Skip to content

Last week Solutions Linux / Open Source event was held in Paris.

Kuassi MENSAH (Head of Product Management Database Technologies, Oracle Corporation) presented the open source Oracle strategy. Linux, MySQL, virtualization, GlassFish, Eclipse, dynamic scripting languages ,... etc . It was well received by the audience. Knowing that MySQL organization will be kept safe in Oracle is perceived as a nice move.

Florian Haas(LINBIT) gave a tutorial on DRBD and did some demos with NFS and video streaming. And of course he reminded people that now since Linux 2.6.33, DRBD is officially integrated into the Linux kernel source. DRBD making the push for mainline Linux kernel is going to make HA easier.

...

Last week Solutions Linux / Open Source event was held in Paris.

Kuassi MENSAH (Head of Product Management Database Technologies, Oracle Corporation) presented the open source Oracle strategy. Linux, MySQL, virtualization, GlassFish, Eclipse, dynamic scripting languages ,... etc . It was well received by the audience. Knowing that MySQL organization will be kept safe in Oracle is perceived as a nice move.

Florian Haas(LINBIT) gave a tutorial on DRBD and did some demos with NFS and video streaming. And of course he reminded people that now since Linux 2.6.33, DRBD is officially integrated into the Linux kernel source. DRBD making the push for mainline Linux kernel is going to make HA easier.

As is normal now, some subjects are getting stronger :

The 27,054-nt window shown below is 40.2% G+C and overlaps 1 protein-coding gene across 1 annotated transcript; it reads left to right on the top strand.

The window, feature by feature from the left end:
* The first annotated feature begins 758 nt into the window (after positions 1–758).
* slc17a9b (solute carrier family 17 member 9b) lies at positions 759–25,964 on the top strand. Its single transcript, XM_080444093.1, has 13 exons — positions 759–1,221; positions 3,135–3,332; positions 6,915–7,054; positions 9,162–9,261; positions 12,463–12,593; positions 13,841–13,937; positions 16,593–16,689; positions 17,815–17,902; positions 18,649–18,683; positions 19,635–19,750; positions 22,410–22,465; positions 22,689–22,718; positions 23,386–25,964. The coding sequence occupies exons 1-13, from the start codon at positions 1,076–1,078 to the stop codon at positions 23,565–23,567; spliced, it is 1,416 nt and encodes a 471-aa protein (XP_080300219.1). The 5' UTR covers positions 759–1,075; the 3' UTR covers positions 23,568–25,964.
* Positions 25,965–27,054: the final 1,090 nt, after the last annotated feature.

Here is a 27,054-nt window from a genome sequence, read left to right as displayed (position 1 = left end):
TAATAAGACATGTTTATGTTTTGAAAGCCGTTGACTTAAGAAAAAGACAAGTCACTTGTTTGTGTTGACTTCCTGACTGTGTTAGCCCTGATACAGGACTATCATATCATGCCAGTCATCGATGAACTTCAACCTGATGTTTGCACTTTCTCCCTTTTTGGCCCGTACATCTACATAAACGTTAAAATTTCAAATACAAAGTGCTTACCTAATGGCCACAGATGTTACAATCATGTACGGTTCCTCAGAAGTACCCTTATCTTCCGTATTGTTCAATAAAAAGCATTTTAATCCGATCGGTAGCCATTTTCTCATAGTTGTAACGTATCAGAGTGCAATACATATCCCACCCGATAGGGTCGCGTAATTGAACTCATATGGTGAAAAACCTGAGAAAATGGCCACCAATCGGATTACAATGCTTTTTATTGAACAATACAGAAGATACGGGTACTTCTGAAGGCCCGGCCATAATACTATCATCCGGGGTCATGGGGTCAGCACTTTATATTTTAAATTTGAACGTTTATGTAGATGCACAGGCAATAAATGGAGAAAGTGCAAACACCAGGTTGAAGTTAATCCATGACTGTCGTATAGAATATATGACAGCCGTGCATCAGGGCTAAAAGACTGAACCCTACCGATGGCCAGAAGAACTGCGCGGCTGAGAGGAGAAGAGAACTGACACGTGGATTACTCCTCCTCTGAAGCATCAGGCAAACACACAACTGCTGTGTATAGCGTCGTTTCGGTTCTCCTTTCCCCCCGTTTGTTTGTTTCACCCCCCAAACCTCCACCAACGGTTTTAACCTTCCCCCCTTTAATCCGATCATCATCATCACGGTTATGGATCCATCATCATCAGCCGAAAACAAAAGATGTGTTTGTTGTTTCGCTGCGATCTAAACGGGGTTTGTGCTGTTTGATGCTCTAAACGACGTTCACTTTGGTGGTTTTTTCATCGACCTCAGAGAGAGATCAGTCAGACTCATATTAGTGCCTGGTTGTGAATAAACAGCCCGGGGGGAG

The cloud was a hot topic with a good keynote by UBUNTU. Virtualization related to cloud architecture was also presented by hosting providers.
Extreme scaleout with Hadoop (Yahoo implementation of Google Map reduce) get a lot of interest.
NoSQL databases solutions was also a hot subject. I must confess that I was skeptical about broad usage of NoSQL beside the top web actors.
But this times I met my first customers talking seriously about it and doing serious testing with Cassandra and Voldemort.
So I decided to follow a tutorial on using Hadoop. very interesting.

Microsoft was gold sponsor of the event. Microsoft presented themselves as now as a good friendly contributor to the Linux kernel. Beside that they try to optimize all open source solutions running on Windows Server. And of course they want to play a key role in the new cloud economy. In their Azure cloud framework they can handle Linux, PHP, MySQL . They seem to sincerely want to be active and friendly in the open source segment.

There was a full set of tutorials on database technology. Postgresql, NoSQL technologies, Ingres, PostGIS were there.
I presented a tutorial on MySQL. Our MySQL users and customers are always as passionate. They are eager to use our next production releases. Many of them have started using InnoDB pluggin and its advanced capabilities (compression, fast index rebuild ...). Some have started testing MySQL 5.5 and are very impressed by all the performance gains + extra functionalities. MySQL is really on it way to become "the fasted open source commodity database on the market". I of course got some questions on when we will release GA version. MySQL proxy GA was also mentioned and asked for.

InnoDB plugin offers an adaptative compression that is very interesting for performance.
This compression works at a table level. Like most optimization techniques it is not black or white.
You have to decide depending on IO patterns / CPU usage / Memory usage / disks constraints what tables are good candidates for compression.
I was trying to define a methodology to help decide which tables to compress to reach performance gains.
I thought I could use MySQL "show status" command or information_schema tables. Unfortunately MySQL does not offer any per tables IO statistics.

InnoDB plugin offers an adaptative compression that is very interesting for performance.